|Your unearned income is greater than:
|Your earned income is greater than:
|Your gross income (unearned income plus earned income) is more than the greater of:
The above tables are sourced from IRS Pub. 501: https://www.irs.gov/publications/p501
If you are claimed as someone's dependent and are married and filing separately, you must file taxes if your gross income was at least $5 and your spouse itemizes their deductions. Again, people who are blind can claim an additional standard deduction of $1,750 (single dependent) or $1,400 (married dependent).
Is Social Security taxable?
The above rules generally assume that your income is either earned through a job or unearned income from investments. But if Social Security is your only source of income, you generally do not need to file taxes since it is unlikely the portion of your benefits that are taxed will surpass the thresholds previously discussed.
If, however, you receive other income, benefits may be subject to taxation. The higher your non-Social Security income, the more likely you are to pay taxes on your Social Security benefits. Note: The percentages used below indicate the percentage of your Social Security income that may be taxed. The percentage of your Social Security income that is taxable is taxed at normal income tax rates.
To determine if and how much of your benefits are taxable, calculate what the Social Security Administration calls your combined income:
Combined income = ½ of your annual Social Security benefits + adjusted gross income (AGI) + tax-exempt interest
Reminder: Your AGI is how much income you earned minus adjustments to income.
Hypothetical example: Joint filing spouses receive $24,000 per year in Social Security benefits and have an AGI of $29,000 and $1,000 in tax-exempt interest. Their combined income would be $12,000 (½ of $24,000) + $29,000 + $1,000, or $42,000. This number is then compared to an upper and lower base rate:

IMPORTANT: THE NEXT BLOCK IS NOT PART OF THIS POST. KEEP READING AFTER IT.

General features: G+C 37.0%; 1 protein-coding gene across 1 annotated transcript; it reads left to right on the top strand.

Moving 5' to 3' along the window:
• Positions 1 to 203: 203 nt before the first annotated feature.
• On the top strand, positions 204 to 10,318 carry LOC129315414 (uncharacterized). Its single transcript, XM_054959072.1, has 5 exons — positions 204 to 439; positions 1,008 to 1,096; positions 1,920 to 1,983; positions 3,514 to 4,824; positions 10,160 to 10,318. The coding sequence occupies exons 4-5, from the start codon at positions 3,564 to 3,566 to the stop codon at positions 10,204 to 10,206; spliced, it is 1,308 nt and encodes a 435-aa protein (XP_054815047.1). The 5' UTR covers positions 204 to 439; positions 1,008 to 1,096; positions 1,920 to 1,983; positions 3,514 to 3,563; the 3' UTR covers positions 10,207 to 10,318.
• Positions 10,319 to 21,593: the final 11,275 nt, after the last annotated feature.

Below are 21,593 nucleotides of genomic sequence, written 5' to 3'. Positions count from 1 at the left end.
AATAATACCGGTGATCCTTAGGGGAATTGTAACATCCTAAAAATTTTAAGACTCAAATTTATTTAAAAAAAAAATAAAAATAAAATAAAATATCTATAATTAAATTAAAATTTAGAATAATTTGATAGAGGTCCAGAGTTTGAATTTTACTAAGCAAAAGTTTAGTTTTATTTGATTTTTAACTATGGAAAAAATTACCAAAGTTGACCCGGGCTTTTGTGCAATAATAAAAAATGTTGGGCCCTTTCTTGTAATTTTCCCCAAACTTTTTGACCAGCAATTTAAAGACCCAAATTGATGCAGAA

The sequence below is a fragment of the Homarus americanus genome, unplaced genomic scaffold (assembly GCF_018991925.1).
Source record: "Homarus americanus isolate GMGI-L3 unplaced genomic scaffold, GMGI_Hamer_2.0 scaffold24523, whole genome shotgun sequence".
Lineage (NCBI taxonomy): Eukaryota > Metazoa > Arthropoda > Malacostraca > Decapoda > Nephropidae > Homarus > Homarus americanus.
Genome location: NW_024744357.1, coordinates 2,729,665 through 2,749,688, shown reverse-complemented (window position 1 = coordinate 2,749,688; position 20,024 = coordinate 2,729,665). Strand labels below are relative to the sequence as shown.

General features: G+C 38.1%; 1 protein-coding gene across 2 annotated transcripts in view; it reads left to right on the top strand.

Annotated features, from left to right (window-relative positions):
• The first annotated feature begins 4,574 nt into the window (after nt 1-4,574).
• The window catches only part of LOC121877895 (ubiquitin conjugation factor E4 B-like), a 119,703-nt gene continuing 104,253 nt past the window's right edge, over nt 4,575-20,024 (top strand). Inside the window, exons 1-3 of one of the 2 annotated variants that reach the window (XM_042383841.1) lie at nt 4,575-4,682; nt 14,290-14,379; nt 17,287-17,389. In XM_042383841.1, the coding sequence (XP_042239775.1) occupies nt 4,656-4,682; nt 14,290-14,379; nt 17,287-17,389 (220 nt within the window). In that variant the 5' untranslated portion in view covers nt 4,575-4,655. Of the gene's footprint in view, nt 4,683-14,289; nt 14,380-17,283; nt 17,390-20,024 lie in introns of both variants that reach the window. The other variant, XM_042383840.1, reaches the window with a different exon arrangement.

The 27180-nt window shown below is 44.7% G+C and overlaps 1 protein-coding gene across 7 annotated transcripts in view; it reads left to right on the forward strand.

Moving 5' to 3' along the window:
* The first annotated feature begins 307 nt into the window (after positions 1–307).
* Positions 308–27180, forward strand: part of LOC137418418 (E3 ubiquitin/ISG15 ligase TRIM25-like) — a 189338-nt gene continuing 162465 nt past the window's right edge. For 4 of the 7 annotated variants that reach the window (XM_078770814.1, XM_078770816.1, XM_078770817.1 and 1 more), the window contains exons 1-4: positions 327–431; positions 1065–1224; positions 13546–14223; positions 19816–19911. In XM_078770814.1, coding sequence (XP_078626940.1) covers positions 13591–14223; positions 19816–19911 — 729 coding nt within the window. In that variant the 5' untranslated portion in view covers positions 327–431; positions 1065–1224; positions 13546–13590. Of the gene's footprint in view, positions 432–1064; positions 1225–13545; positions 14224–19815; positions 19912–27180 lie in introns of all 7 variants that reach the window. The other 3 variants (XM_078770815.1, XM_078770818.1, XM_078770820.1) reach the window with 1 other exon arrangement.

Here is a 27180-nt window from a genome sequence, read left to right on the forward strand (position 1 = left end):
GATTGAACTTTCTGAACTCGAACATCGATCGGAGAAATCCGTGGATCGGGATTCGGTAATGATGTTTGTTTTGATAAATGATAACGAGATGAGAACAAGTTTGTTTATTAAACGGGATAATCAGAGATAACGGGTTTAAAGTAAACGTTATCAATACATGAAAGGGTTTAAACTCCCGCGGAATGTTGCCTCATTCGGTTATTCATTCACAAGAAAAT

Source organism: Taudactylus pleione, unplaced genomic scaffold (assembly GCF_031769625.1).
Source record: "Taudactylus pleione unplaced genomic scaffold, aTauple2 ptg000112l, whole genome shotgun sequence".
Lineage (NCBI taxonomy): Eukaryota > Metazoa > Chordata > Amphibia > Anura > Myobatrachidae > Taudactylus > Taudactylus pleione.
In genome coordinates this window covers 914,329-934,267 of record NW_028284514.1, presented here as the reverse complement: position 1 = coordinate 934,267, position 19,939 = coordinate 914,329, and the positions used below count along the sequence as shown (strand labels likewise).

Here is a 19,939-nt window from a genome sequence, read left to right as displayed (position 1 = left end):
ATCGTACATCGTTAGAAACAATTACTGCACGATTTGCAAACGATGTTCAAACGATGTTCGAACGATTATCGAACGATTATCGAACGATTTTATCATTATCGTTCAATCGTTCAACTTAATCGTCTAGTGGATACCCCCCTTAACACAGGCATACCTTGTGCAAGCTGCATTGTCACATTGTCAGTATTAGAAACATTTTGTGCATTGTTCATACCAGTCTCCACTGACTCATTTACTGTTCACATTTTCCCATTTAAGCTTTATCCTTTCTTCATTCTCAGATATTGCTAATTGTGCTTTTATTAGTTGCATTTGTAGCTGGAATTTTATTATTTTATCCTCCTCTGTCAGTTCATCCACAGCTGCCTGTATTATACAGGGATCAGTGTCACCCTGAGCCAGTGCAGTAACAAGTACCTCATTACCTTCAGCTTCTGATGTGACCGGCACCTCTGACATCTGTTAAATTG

|Lower base rate
|Upper base rate
|Married, filing jointly
- If your combined income falls below the lower base rate for your filing status, you owe no taxes on your Social Security benefits.
- If your combined income is between the lower and upper base rate, you may owe taxes on up to 50% of your Social Security benefits.
- If your combined income is above the upper base rate, you may owe taxes on up to 85% of your Social Security benefits.
To continue our example from above, that means the couple with a combined income of $42,000 may owe taxes on up to 50% of their Social Security benefits if they are filing jointly at their marginal income tax rate.
As far as state taxes, 39 states don't tax Social Security benefits.
What to keep in mind when deciding if you should file taxes
There are several reasons why filing may be the right choice—either because you are required to file or because you would benefit by doing so. The good news is that low-income taxpayers are generally eligible to file taxes for free via IRS Free File. For more about your options, check out our guide to tax filing.